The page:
A recognised side effect of fundoplication operations. Caused by retention of air within the stomach and gut because of an inability to belch following surgery. Symptoms include bloating, colicky abdominal pain and flatus. Thought to affect about 20% of patients

Gastro Oesophageal Reflux Disease

The chronic condition caused by acid and/or other gastric contents refluxing into the oesophagus. The condition can cause a variety of symptoms and is associated with other diseases including oesophageal cancer. Abbreviated to GORD or to GERD in the U.S.A. 

Gastroscopy

The examination of the upper gastro intestinal tract i.e. Oesophagus, stomach and duodenum. Usually performed using a flexible camera under either local anaesthetic or intra-venous conscious sedation.

Globus

The sensation of a lump of sticking in the throat. Can be a symptom of Gastro Oesophageal Reflux Disease.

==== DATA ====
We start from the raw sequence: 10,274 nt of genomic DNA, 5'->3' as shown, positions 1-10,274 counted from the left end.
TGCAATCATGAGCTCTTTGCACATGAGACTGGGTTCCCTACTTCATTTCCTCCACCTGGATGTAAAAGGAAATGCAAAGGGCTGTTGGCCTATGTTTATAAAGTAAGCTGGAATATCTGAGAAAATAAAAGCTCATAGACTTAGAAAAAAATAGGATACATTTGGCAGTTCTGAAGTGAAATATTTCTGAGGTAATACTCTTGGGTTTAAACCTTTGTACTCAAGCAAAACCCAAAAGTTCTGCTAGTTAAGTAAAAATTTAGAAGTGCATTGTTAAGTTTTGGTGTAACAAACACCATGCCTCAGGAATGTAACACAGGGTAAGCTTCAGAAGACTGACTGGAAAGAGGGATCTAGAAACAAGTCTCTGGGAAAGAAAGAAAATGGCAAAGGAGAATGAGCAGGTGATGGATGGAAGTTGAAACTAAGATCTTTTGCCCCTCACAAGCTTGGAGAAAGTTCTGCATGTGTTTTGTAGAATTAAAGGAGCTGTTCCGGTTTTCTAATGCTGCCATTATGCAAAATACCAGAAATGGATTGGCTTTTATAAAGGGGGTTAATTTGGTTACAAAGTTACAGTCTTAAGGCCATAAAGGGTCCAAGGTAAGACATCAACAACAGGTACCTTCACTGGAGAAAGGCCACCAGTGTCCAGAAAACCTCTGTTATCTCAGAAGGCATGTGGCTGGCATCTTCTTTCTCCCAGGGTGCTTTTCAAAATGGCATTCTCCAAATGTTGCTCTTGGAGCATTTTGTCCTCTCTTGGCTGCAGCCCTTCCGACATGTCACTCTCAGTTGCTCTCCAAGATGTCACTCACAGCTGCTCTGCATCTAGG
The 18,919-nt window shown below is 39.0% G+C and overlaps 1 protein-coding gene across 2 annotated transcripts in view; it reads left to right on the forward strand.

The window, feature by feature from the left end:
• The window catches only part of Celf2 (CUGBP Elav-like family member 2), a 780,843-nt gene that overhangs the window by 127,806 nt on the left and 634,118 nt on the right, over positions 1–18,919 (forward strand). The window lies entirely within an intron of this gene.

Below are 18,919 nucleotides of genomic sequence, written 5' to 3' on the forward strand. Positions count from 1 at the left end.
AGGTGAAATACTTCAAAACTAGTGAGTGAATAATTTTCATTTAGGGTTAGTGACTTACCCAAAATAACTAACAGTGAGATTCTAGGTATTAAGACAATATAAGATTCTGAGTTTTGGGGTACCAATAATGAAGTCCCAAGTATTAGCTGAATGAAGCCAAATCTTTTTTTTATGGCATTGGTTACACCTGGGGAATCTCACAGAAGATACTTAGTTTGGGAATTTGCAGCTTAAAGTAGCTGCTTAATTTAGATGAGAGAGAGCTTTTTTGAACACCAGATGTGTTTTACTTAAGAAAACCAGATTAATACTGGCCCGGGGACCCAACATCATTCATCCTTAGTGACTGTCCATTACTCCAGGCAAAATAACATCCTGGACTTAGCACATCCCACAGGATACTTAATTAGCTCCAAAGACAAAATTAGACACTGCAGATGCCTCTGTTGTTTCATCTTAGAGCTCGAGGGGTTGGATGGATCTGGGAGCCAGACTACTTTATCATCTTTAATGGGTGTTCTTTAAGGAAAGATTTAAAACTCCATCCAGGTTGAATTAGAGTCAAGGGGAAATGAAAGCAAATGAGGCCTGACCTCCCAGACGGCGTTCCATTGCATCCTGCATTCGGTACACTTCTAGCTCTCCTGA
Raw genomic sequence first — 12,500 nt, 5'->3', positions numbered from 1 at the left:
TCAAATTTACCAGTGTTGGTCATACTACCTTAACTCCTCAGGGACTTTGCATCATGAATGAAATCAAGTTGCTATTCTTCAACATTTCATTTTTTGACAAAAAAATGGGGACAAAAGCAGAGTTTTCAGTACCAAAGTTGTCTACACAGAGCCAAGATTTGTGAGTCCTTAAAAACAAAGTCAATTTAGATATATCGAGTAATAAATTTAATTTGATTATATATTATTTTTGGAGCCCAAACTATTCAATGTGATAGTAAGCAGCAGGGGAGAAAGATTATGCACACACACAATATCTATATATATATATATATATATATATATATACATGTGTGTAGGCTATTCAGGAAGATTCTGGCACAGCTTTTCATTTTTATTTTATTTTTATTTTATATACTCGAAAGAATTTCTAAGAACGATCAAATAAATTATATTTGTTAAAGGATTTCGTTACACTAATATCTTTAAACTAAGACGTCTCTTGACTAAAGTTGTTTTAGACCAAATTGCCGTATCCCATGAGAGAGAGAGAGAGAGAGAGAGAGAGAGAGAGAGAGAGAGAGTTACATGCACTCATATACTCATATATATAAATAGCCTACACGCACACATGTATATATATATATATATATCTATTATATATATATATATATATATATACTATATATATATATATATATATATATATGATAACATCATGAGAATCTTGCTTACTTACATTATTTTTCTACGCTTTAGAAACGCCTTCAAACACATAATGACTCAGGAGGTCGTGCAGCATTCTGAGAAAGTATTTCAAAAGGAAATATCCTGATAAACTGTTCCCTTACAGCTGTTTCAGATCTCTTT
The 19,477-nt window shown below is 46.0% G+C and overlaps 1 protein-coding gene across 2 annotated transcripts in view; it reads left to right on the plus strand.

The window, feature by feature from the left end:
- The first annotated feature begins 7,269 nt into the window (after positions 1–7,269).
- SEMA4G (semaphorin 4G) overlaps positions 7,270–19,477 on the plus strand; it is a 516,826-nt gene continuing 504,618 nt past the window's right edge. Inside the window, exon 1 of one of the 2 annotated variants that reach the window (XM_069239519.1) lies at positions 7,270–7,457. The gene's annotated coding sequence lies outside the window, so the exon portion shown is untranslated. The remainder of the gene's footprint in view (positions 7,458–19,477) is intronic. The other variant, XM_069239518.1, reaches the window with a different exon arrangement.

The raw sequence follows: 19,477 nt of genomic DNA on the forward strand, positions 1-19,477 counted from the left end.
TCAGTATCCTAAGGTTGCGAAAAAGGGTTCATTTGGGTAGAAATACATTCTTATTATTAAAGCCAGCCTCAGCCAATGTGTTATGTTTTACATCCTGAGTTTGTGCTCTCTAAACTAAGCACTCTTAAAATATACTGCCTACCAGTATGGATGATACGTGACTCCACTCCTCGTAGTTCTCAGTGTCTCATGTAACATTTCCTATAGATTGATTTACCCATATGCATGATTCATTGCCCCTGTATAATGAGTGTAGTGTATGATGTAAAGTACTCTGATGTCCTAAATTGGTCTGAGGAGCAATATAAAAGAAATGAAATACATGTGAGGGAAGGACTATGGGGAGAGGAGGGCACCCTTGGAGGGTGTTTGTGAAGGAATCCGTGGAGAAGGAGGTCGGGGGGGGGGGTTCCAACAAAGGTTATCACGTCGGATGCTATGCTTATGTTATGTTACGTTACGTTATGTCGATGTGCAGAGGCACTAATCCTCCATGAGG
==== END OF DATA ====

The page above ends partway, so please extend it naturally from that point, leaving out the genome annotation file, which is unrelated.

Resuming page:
H2 Blockers

A class of drugs that block the molecule histamine at the H2 receptor in the parietal cells of the stomach and so reduce acid production. They were developed before PPIs which have largely replaced them in the treatment of the symptoms of Gastro oesophageal reflux disease. However they are still sometimes used in combination with PPIs as the affect of the two drugs can be additive. They include Cimetidine and Ranitidine.

Hiatus

The hole in the diaphragm through which the oesophagus passes from the chest cavity into the abdominal cavity. Derived from the Latin word Hiare, to gape.

Hiatus Hernia

The protrusion (herniation) of part of the stomach through the hole in the diaphragm thought which the oesophagus passes (hiatus) from the abdomen into the chest.